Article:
Strong performance for Glenveagh despite shutdown

Revenue rose 36% over pre-pandemic figures

Stephen Garvey, chief executive of  Glenveagh Properties. Photograph:  Fennell Photography

Stephen Garvey, chief executive of Glenveagh Properties. Photograph: Fennell Photography

 

Home-builder Glenveagh Properties said it put in a strong performance in 2021 despite the shut down earlier in the year, with revenue rising to €476 million.

In a trading update for the year ended December 31st, 2021, the company said it closed 1,150 homes in the year, increasing revenue 36 per cent on pre-pandemic figures and 64 per cent compared to 2020.

Core revenue generated totalled €402 million, primarily from 977 unit sales, with the core suburban average selling price at €308,000.

The building company said inflation was a challenge for the sector coming into the latter half of the year as continued global supply chain constraints increased prices. Inflation of 6 per cent in the second half of the year was marginally ahead of the 5 per cent reported in the first half of the year, with cost inflation being offset by similar HPI levels.

Glenveagh said it had broadened its supply base in a bid to get greater control over costs.

Glenveagh said it made progress on Dublin Docklands through the forward fund of the Premier Inn Hotel with Union Investments of €70 million and the sale of the residential and second hotel sites for €78.5 million.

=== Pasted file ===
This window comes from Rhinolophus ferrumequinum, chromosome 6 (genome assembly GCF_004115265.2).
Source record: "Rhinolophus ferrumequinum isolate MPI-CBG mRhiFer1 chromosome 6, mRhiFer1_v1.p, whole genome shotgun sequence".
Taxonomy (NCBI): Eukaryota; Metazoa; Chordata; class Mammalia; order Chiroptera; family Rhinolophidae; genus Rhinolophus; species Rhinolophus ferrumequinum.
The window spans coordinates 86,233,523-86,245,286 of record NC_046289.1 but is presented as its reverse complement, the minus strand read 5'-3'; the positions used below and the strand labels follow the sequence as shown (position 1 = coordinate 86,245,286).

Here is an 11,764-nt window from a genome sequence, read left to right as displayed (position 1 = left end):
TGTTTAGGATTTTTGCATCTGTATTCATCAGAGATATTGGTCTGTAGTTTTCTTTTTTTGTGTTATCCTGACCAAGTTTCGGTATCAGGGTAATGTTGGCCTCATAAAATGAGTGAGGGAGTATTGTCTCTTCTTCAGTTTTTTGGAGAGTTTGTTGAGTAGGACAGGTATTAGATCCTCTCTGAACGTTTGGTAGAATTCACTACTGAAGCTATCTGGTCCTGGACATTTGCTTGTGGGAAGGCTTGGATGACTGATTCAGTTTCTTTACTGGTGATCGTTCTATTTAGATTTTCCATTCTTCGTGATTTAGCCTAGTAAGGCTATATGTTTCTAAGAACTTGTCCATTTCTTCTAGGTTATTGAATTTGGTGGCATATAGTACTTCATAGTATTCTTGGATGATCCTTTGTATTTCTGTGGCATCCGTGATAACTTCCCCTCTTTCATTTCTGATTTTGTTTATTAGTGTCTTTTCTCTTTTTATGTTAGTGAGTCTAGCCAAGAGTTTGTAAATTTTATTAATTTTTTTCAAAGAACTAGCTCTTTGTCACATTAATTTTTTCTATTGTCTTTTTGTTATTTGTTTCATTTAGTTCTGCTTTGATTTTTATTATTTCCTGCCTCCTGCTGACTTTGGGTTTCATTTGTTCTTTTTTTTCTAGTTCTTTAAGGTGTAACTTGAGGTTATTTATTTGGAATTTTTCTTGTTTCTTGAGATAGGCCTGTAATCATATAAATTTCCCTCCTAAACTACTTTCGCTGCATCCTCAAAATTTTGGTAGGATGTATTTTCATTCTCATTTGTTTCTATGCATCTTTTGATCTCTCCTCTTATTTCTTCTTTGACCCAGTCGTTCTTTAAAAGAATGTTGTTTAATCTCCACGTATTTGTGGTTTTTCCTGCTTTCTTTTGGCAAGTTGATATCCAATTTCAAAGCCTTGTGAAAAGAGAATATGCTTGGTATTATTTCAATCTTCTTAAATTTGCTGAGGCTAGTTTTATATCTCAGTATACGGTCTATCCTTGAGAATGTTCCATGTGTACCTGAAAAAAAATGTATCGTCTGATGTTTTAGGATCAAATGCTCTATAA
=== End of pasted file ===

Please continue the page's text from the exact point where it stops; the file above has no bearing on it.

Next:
The year also saw it awarded two partnership deals in Dublin totalling 2,000 units, and heads of terms have now been signed for two forward fund transactions totalling over 500 urban apartments, with an aggregate net development value of €185 million.

Glenveagh said suburban land acquisitions of €72 million added 2,700 units to the landbank, with the total value below €575 million at the end of the year. The total landbank value is forecast to be under €525 million by December 31st, 2022.

“Our business continues to perform strongly as we focus on scaling our operations and delivering high quality, sustainable homes in Ireland. By prioritising our people, customers, communities and the environment we are well placed to achieve our ultimate target of over 3,000 homes each year,” said CEO Stephen Garvey.

Labour shortages

“As we look to 2022 and beyond the next key challenge for our business and the broader industry is the impact of on-site labour shortages. Our ongoing investment in supply chain integration positions us well in this regard. Having delivered over 700 units from our timber frame factory in 2021, we will continue to prioritise our off-site manufacturing capability to enable us to innovate how we build the homes of the future.

The company completed a €75 million share buyback programme during 2021, and made progress on a new €100 million programme. That brought the total of shares repurchased during the year to 100 million, with a total price tag of €108 million.

Looking ahead Glenveagh is targeting 1,400 suburban home completions and revenue from forward-fund transactions in 2022. Full-year results will be published in March.

The group is targeting continued revenue and profit growth in 2022. “The market backdrop remains favourable with continued significant demand for housing, particularly starter homes, evident across the group’s selling sites,” Glenveagh said.